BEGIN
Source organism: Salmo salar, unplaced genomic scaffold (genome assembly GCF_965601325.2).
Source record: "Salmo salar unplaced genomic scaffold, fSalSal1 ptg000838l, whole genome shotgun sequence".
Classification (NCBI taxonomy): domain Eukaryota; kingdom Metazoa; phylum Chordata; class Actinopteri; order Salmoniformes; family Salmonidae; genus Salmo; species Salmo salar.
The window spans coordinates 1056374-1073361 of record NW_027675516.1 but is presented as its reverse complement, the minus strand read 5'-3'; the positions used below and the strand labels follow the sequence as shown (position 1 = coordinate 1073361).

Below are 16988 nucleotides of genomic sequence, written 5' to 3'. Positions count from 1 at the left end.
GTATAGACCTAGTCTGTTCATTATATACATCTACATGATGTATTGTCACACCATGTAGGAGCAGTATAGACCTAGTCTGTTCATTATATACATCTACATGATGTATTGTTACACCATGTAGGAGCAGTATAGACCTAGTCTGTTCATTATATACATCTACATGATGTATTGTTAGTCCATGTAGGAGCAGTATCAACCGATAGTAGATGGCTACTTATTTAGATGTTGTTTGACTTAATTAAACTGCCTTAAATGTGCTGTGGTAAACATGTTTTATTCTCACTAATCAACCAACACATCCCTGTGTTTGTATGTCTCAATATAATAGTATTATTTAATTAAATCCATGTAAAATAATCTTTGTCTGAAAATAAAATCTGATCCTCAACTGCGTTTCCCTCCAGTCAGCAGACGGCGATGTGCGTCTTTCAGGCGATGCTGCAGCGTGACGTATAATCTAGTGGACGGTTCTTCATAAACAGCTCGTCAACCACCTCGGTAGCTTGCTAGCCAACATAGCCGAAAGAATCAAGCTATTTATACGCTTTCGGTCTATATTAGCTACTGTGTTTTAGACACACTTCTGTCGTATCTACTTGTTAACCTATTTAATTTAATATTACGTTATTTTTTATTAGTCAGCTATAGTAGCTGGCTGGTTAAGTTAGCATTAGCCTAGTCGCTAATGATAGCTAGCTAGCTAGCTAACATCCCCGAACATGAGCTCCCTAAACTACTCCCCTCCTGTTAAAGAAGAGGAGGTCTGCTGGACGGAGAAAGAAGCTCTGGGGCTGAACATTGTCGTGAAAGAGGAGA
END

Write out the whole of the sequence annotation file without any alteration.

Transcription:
Source organism: Salmo salar, unplaced genomic scaffold (genome assembly GCF_965601325.2).
Source record: "Salmo salar unplaced genomic scaffold, fSalSal1 ptg000838l, whole genome shotgun sequence".
Classification (NCBI taxonomy): domain Eukaryota; kingdom Metazoa; phylum Chordata; class Actinopteri; order Salmoniformes; family Salmonidae; genus Salmo; species Salmo salar.
The window spans coordinates 1056374-1073361 of record NW_027675516.1 but is presented as its reverse complement, the minus strand read 5'-3'; the positions used below and the strand labels follow the sequence as shown (position 1 = coordinate 1073361).

Below are 16988 nucleotides of genomic sequence, written 5' to 3'. Positions count from 1 at the left end.
GTATAGACCTAGTCTGTTCATTATATACATCTACATGATGTATTGTCACACCATGTAGGAGCAGTATAGACCTAGTCTGTTCATTATATACATCTACATGATGTATTGTTACACCATGTAGGAGCAGTATAGACCTAGTCTGTTCATTATATACATCTACATGATGTATTGTTAGTCCATGTAGGAGCAGTATCAACCGATAGTAGATGGCTACTTATTTAGATGTTGTTTGACTTAATTAAACTGCCTTAAATGTGCTGTGGTAAACATGTTTTATTCTCACTAATCAACCAACACATCCCTGTGTTTGTATGTCTCAATATAATAGTATTATTTAATTAAATCCATGTAAAATAATCTTTGTCTGAAAATAAAATCTGATCCTCAACTGCGTTTCCCTCCAGTCAGCAGACGGCGATGTGCGTCTTTCAGGCGATGCTGCAGCGTGACGTATAATCTAGTGGACGGTTCTTCATAAACAGCTCGTCAACCACCTCGGTAGCTTGCTAGCCAACATAGCCGAAAGAATCAAGCTATTTATACGCTTTCGGTCTATATTAGCTACTGTGTTTTAGACACACTTCTGTCGTATCTACTTGTTAACCTATTTAATTTAATATTACGTTATTTTTTATTAGTCAGCTATAGTAGCTGGCTGGTTAAGTTAGCATTAGCCTAGTCGCTAATGATAGCTAGCTAGCTAGCTAACATCCCCGAACATGAGCTCCCTAAACTACTCCCCTCCTGTTAAAGAAGAGGAGGTCTGCTGGACGGAGAAAGAAGCTCTGGGGCTGAACATTGTCGTGAAAGAGGAGA